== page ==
||This article includes a list of references, related reading or external links, but its sources remain unclear because it lacks inline citations. (March 2013)|
Born to Arthur Cook, an architect and landscape painter and his wife, Agnes, a writer. The family moved in 1894 to Cape Town, South Africa, and Madge’s parents’ efforts to promote tolerance among various races and creeds there no doubt left a lasting impression on the young Madge.
Because of Madge’s artistic promise, her family to give up their home in Cape Town so that she might study in Paris. There, she studied with William-Adolphe Bouguereau, the leading proponent of academic art. Eventually finances caused her family to move back to South Africa, where sixteen-year-old Madge led a government-sponsored art school.
Madge was also an accomplished pianist, taught by her mother, and gave regular recitals in Cape Town. One such recital was attended by a visiting military officer from New Zealand, Hugh Cowper Tennent, who was in South Africa with his regiment. After their marriage in 1915, the couple moved to New Zealand. Again Madge directed an art school, having been appointed head instructor at the Government School of Art in Woodville, the village where Madge and Hugh lived while he awaited further military orders. When orders came, Hugh was posted to France in support of the allied effort in World War I. Hugh returned from France in 1917 with a badly wounded arm. An accountant by trade, he was offered a position as treasurer to the government of British Samoa, which he chose to accept. The Tennents lived in Samoa for six years, during which time Madge was able to indulge a fascination with the native people of Polynesian descent. Madge was able to devote much of her time to drawing charcoal portraits of Samoans. In 1923, en route to England to enroll their sons in school, the Tennents stopped over in Honolulu. It was to have been a brief stop, but they soon were persuaded by members of the local cultural elite, including poet Don Blanding, to stay on. Madge was immediately taken with the Hawaiian people.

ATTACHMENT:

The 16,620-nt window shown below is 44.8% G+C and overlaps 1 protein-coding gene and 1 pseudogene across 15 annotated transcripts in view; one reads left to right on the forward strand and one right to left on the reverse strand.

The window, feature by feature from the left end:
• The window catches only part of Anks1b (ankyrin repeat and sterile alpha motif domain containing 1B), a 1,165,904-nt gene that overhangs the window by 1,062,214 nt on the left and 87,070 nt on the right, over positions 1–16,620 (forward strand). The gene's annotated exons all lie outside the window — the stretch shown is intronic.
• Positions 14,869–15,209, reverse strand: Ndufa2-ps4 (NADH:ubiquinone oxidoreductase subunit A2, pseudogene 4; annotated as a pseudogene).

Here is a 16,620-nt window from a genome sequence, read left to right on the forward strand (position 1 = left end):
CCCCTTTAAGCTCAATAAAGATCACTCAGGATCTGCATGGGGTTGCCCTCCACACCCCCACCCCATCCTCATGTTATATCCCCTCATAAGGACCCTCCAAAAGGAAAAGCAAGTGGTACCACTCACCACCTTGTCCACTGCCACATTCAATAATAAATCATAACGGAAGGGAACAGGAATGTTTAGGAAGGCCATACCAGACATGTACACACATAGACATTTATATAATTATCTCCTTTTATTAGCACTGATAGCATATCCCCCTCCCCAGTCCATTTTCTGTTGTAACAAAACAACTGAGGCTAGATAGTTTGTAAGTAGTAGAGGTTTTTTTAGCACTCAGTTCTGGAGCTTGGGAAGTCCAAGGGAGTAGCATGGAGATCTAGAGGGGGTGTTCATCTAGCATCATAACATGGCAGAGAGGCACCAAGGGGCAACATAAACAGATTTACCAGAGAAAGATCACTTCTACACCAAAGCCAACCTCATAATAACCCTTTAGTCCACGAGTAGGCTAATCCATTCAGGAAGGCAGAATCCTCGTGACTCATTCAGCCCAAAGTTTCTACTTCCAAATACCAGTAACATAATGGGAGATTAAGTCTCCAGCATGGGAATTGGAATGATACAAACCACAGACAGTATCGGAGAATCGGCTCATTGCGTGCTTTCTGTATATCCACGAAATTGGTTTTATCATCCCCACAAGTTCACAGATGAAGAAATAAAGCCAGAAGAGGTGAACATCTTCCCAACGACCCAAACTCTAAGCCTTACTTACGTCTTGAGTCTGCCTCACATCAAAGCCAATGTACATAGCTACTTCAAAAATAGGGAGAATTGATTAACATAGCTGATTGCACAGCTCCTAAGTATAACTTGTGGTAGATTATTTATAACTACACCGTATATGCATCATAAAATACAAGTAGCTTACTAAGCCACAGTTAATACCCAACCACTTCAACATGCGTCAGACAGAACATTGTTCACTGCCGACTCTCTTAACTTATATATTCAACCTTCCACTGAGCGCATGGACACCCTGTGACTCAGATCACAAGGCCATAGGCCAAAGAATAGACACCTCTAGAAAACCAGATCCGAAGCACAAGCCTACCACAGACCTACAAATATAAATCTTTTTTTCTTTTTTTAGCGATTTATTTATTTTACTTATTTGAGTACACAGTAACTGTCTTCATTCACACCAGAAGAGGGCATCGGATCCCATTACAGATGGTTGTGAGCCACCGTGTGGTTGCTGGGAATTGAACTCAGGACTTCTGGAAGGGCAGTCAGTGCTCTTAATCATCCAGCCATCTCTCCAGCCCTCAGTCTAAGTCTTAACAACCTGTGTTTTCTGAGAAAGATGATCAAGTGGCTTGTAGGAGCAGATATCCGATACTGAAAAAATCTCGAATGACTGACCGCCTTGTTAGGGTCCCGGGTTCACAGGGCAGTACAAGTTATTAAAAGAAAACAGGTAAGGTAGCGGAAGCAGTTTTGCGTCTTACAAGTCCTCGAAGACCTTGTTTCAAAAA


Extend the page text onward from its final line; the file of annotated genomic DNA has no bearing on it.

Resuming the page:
A renowned art educator as well as painter of modern figurative canvases of Hawaiian subjects, Madge Tennent had a distinguished career based primarily in Hawaii from where she sent paintings to the mainland United States for exhibitions in New York City and Chicago between 1930 and 1939. She was among the first artists to embrace native Hawaiians as a primary subject matter, whom she depicted as large and robust with audacious, swirling forms and colors. Two Sisters of Old Hawaiʻi in the collection of the Hawaii State Art Museum is an example of her large paintings of Hawaiian women. Her influence was increased by her association with the Honolulu Museum of Art in its early days, where she was a frequent lecturer, and where she was included in most of the Academy’s early group shows. Madge died in Honolulu in 1972.
The Fine Arts Museums of San Francisco, the Hawaii State Art Museum, the Honolulu Museum of Art, the National Museum of Women in the Arts (Washington, D. C.), the Isaacs Art Center (Waimea, Hawaii), and the Victoria and Albert Museum (London) are among the public collections holding works by Madge Tennent.
- Department of Education, State of Hawaii, Artists of Hawaii, Honolulu, Department of Education, State of Hawaii, 1985, pp. 7–14.
- Forbes, David W., Encounters with Paradise: Views of Hawaii and its People, 1778-1941, Honolulu Academy of Arts, 1992, 210-268.
- Haar, Francis and Neogy, Prithwish, Artists of Hawaii: Nineteen Painters and Sculptors, University of Hawaii Press, 1974, 9-15.
- Morse, Morse (ed.), Honolulu Printmakers, Honolulu, HI, Honolulu Academy of Arts, 2003, p. 22, ISBN 0-937426-58-X